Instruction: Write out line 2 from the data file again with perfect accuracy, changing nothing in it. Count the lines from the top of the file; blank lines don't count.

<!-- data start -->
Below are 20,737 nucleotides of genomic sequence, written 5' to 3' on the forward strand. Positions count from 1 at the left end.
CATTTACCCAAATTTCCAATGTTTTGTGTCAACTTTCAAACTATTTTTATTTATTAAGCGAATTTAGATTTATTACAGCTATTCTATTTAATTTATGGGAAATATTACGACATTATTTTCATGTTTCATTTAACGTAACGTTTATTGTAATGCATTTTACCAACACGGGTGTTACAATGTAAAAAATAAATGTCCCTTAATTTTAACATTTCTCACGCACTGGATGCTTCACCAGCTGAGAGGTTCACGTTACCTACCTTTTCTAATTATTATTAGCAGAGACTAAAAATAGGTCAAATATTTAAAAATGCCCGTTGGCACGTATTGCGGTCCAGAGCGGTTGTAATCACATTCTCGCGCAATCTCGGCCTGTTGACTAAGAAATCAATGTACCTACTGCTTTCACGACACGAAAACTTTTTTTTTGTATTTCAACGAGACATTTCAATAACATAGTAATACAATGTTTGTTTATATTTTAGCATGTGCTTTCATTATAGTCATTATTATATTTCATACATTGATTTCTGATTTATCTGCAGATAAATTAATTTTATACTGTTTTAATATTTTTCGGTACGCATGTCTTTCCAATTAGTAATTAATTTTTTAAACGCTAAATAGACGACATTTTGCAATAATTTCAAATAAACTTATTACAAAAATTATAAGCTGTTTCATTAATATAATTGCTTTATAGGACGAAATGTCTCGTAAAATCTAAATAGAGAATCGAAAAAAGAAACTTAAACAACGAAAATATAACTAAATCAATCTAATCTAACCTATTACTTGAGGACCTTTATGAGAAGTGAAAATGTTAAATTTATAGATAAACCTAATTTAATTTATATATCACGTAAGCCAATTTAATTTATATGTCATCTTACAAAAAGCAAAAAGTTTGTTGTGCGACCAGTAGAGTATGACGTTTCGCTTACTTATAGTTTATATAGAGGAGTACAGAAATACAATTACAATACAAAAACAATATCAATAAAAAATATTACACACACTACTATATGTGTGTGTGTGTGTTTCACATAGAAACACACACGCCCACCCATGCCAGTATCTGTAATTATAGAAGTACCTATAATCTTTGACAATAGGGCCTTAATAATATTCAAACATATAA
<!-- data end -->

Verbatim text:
CATTTACCCAAATTTCCAATGTTTTGTGTCAACTTTCAAACTATTTTTATTTATTAAGCGAATTTAGATTTATTACAGCTATTCTATTTAATTTATGGGAAATATTACGACATTATTTTCATGTTTCATTTAACGTAACGTTTATTGTAATGCATTTTACCAACACGGGTGTTACAATGTAAAAAATAAATGTCCCTTAATTTTAACATTTCTCACGCACTGGATGCTTCACCAGCTGAGAGGTTCACGTTACCTACCTTTTCTAATTATTATTAGCAGAGACTAAAAATAGGTCAAATATTTAAAAATGCCCGTTGGCACGTATTGCGGTCCAGAGCGGTTGTAATCACATTCTCGCGCAATCTCGGCCTGTTGACTAAGAAATCAATGTACCTACTGCTTTCACGACACGAAAACTTTTTTTTTGTATTTCAACGAGACATTTCAATAACATAGTAATACAATGTTTGTTTATATTTTAGCATGTGCTTTCATTATAGTCATTATTATATTTCATACATTGATTTCTGATTTATCTGCAGATAAATTAATTTTATACTGTTTTAATATTTTTCGGTACGCATGTCTTTCCAATTAGTAATTAATTTTTTAAACGCTAAATAGACGACATTTTGCAATAATTTCAAATAAACTTATTACAAAAATTATAAGCTGTTTCATTAATATAATTGCTTTATAGGACGAAATGTCTCGTAAAATCTAAATAGAGAATCGAAAAAAGAAACTTAAACAACGAAAATATAACTAAATCAATCTAATCTAACCTATTACTTGAGGACCTTTATGAGAAGTGAAAATGTTAAATTTATAGATAAACCTAATTTAATTTATATATCACGTAAGCCAATTTAATTTATATGTCATCTTACAAAAAGCAAAAAGTTTGTTGTGCGACCAGTAGAGTATGACGTTTCGCTTACTTATAGTTTATATAGAGGAGTACAGAAATACAATTACAATACAAAAACAATATCAATAAAAAATATTACACACACTACTATATGTGTGTGTGTGTGTTTCACATAGAAACACACACGCCCACCCATGCCAGTATCTGTAATTATAGAAGTACCTATAATCTTTGACAATAGGGCCTTAATAATATTCAAACATATAA